It doesn’t really matter what the Cloud Hotel is, or whether it’s real or just a metaphor. Hanshaw uses it to tell the story of lost children, whether they’re actually lost (as Emma is) or emotionally lost, as Remco is for most of the book (he’s actually lost the first time he goes to the hotel, which of course freaks his parents out). His grandfather, who actually finds him when he gets lost, has a heart attack, which eventually kills him, and his parents seem adrift for most of the book. Remco keeps going back to the Cloud Hotel, not because it’s safe (it most assuredly isn’t, although it’s not actively trying to hurt him), but because it’s a place where he feels more in control. He has a mission – saving Emma, even though he’s not sure how to do that. In his real life, he’s dealing with a death in the family and parents who don’t seem to know how to process that, so how can they help him?, possible alopecia (Remco doesn’t have any hair anywhere, but he never says what causes it), and the bullying that comes from being strange, both with his lack of hair and the fact that he went missing and doesn’t seem quite anchored to reality anymore. There’s also the idea of the hotel offering freedom, as Remco slowly grows up – his parents, again, are scared to let him bicycle through the forest where he disappeared, but at the same time, they recognize that they can’t keep him safe forever. In the hotel, he decides if he wants to answer the phone or not, and he even decides when he comes and goes, and he can work with Emma to figure out what they’re going to do about her. In the “real world,” he can’t save his grandfather, he can’t fix his parents, and he can’t stop the bullying. The nice thing about the book is that Hanshaw doesn’t go out of his way to make this explicit; it’s just part of Remco’s existence. It doesn’t matter if the hotel is real or not, because to Remco, it is, but even so, he realizes that there’s a time to escape and a time to face your reality. Yes, this is a coming-of-age story. I assumed so when it starred a kid who’s obviously a young teen, so it’s a coming-of-age story and a semi-autobiographical story. Yuck, right? Well, Hanshaw is good enough to add some surrealism to everything, and he doesn’t give Remco or any other character easy answers, so those aspects of the comic are tempered, and it means that I can deal with it. Aren’t you glad?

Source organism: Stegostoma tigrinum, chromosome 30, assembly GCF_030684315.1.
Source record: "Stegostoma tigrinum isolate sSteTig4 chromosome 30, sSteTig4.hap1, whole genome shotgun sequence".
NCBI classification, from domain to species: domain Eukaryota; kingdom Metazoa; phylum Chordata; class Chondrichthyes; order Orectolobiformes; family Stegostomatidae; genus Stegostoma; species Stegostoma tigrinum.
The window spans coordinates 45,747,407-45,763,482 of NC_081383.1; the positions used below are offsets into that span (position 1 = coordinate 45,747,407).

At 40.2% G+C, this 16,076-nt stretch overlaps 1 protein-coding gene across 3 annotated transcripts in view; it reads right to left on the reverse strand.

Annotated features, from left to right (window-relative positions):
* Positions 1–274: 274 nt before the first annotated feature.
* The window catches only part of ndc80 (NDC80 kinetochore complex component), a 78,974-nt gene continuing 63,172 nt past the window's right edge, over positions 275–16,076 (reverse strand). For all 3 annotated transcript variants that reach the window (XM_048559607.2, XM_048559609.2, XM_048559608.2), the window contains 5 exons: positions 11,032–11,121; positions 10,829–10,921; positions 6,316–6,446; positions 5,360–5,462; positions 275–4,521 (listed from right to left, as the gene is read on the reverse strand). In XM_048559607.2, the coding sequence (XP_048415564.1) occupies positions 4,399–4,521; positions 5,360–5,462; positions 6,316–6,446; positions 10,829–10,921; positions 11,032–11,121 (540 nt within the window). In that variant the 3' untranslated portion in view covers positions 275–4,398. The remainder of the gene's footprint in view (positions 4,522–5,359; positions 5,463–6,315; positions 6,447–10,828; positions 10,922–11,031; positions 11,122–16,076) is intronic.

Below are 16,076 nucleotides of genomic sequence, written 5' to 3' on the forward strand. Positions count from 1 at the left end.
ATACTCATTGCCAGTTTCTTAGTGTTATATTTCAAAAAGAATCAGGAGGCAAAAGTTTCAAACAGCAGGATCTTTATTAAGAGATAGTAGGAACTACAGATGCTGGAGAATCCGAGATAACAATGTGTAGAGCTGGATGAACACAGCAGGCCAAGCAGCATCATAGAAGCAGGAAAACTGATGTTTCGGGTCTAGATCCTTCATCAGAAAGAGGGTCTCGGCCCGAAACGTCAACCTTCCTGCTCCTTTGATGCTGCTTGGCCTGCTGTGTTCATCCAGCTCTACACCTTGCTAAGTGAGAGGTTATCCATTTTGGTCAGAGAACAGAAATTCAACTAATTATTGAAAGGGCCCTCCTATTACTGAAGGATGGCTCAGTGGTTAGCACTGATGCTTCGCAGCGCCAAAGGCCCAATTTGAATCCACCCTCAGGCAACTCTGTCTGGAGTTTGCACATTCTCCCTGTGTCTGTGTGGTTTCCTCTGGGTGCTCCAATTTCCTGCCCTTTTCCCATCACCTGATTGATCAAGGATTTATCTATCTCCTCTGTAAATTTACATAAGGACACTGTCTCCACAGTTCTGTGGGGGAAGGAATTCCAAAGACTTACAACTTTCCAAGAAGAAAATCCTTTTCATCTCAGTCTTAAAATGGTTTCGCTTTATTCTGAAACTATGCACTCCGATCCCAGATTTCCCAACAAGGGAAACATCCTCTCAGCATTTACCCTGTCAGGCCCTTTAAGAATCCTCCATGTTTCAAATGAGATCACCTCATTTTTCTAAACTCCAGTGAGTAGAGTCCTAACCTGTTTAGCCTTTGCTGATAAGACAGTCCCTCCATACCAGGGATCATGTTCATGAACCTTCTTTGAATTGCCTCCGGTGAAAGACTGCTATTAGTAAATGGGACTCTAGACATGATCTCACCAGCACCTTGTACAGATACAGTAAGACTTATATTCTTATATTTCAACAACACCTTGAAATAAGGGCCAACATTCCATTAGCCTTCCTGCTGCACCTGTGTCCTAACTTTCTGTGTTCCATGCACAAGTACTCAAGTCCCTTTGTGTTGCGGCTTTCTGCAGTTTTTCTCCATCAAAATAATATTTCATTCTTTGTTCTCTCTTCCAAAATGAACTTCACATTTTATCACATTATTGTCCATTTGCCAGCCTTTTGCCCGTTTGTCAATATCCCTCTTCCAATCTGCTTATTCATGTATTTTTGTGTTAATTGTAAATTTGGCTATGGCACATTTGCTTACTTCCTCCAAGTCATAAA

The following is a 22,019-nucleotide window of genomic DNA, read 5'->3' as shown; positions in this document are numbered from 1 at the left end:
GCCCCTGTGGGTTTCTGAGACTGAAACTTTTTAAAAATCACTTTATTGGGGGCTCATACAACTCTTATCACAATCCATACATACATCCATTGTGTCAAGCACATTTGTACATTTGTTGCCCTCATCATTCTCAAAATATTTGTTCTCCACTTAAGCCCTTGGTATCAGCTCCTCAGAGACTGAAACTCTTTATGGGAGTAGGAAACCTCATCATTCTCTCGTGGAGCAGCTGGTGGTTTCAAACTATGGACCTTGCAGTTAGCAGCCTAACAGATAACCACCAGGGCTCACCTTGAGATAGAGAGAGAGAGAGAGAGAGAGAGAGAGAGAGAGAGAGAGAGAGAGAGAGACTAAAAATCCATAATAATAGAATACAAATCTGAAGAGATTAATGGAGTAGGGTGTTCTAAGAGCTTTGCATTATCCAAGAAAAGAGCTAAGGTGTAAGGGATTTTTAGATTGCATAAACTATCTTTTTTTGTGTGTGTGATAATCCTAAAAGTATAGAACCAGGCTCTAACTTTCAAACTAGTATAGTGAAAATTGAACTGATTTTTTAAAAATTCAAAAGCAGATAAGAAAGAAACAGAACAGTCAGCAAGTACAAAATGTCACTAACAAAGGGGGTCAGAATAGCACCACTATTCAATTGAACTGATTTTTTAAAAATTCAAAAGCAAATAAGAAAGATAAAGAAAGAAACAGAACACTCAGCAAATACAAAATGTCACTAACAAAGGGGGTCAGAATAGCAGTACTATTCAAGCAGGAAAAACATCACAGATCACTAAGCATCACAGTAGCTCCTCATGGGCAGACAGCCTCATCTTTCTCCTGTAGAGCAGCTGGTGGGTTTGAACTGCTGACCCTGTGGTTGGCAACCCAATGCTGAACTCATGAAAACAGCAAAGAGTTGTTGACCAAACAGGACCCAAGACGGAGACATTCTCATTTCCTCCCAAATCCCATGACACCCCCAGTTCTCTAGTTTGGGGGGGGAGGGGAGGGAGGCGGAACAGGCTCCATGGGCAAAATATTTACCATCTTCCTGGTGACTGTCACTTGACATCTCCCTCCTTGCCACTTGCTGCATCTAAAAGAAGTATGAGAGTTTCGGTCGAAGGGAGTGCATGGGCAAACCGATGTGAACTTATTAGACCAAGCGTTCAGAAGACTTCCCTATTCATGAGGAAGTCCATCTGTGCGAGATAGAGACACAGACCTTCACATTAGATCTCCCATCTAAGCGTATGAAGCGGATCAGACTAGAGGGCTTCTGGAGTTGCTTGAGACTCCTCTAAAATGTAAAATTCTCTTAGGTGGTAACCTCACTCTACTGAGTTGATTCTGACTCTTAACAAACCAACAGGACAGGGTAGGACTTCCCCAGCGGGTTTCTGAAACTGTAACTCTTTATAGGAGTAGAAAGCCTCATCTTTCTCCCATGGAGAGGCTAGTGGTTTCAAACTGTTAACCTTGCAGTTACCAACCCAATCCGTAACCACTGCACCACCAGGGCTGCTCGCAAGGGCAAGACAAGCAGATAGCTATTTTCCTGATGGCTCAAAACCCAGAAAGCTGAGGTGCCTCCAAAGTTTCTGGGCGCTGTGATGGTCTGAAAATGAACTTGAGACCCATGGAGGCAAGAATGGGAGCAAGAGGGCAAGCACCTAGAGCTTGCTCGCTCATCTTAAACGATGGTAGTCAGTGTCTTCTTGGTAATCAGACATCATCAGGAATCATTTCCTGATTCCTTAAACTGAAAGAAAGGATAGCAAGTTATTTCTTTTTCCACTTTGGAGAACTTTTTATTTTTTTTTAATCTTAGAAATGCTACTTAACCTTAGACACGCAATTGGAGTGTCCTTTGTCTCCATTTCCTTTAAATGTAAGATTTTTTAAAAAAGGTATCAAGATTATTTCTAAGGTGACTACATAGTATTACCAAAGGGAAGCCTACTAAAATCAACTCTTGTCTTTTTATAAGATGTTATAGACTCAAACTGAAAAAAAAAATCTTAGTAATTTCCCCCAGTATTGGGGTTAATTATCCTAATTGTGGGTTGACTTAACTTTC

Hanshaw’s idiosyncratic art makes the story odder, too, as his hotel is a bizarre place, despite the comforts of an upscale residence. Hanshaw makes its angles just a bit off and its walls just a bit seedy, so that it looks like a relic from an earlier age, a place that was once grand but has fallen on hard times. He does a good job contrasting it with the mundane “real world” and the real world’s eerie fluorescent glow – Hanshaw’s colors on the book are superb – as Remco spends too much time in the hospital and other soul-crushing places, making the hotel, despite its ramshackle nature, at least a place with some personality. He does some gorgeous work with fine lines when Remco looks in the books in the library, which represents a person’s life, and his deft and delicate touch is also in evidence when Remco meets his grandfather for the last time, because facial expressions are not applicable (I don’t want to spoil why) and therefore Hanshaw’s work with body language is paramount. He does terrific work with sound effects, not only words but noises, making them almost tangible things, almost attacking the characters at times. You’ll have to get used to the characters’ eyes, which are large black squares with small slits in them, but once you do, they become very expressive even in their simplicity. Hanshaw’s art is strange, but hauntingly beautiful, and that’s the case here.